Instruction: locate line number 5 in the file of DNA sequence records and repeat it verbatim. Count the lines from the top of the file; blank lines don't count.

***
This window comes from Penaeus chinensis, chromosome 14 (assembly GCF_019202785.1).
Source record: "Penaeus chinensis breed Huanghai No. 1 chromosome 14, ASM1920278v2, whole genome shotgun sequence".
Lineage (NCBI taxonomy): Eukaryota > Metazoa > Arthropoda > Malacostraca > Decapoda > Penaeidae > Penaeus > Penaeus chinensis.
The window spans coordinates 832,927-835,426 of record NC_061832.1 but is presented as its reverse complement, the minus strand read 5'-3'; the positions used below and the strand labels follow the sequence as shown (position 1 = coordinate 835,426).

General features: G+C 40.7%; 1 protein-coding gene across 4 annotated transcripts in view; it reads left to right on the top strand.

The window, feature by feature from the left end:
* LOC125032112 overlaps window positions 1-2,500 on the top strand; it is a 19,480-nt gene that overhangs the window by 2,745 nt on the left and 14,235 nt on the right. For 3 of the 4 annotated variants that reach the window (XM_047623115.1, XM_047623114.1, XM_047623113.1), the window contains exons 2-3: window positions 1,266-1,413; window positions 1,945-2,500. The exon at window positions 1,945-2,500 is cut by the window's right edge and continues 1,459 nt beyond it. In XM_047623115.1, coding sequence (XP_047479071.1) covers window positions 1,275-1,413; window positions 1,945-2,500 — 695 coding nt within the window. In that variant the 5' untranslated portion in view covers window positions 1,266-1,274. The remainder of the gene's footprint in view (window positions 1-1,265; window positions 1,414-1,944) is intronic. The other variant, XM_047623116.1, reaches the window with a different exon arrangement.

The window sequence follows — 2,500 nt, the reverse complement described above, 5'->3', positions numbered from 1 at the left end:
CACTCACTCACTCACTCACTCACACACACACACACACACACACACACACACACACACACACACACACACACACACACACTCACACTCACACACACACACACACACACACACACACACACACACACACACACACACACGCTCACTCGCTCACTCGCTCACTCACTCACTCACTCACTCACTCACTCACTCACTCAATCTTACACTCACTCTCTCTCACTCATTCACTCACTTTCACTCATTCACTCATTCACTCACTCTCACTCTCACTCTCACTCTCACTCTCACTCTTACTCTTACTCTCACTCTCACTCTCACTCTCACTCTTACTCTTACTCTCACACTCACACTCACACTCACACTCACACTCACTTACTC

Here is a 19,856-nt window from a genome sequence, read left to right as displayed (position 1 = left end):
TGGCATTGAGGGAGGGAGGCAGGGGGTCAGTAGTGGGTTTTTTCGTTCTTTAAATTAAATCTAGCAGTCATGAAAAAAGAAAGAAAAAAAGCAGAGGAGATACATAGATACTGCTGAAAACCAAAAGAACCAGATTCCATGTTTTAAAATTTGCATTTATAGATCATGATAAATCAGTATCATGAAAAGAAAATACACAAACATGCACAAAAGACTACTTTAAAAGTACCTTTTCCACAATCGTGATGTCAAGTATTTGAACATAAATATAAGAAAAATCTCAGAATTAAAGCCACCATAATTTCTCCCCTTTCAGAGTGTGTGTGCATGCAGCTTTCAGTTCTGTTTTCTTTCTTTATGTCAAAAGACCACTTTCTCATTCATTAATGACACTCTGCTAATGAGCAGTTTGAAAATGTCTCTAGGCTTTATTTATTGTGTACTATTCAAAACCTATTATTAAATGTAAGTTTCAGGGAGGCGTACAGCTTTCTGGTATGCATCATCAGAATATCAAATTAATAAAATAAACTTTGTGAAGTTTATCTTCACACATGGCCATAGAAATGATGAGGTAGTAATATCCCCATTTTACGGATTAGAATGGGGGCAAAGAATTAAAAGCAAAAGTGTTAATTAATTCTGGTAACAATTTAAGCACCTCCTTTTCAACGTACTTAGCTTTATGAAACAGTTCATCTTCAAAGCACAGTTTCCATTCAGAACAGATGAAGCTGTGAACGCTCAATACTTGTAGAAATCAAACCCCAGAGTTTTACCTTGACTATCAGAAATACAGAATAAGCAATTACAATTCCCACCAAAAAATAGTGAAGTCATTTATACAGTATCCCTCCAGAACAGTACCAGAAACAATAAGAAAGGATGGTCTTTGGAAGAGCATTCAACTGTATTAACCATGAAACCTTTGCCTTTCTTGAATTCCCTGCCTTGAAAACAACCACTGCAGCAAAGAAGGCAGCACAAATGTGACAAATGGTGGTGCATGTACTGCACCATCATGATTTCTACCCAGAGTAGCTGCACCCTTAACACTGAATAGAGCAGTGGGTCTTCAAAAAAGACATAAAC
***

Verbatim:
General features: G+C 40.7%; 1 protein-coding gene across 4 annotated transcripts in view; it reads left to right on the top strand.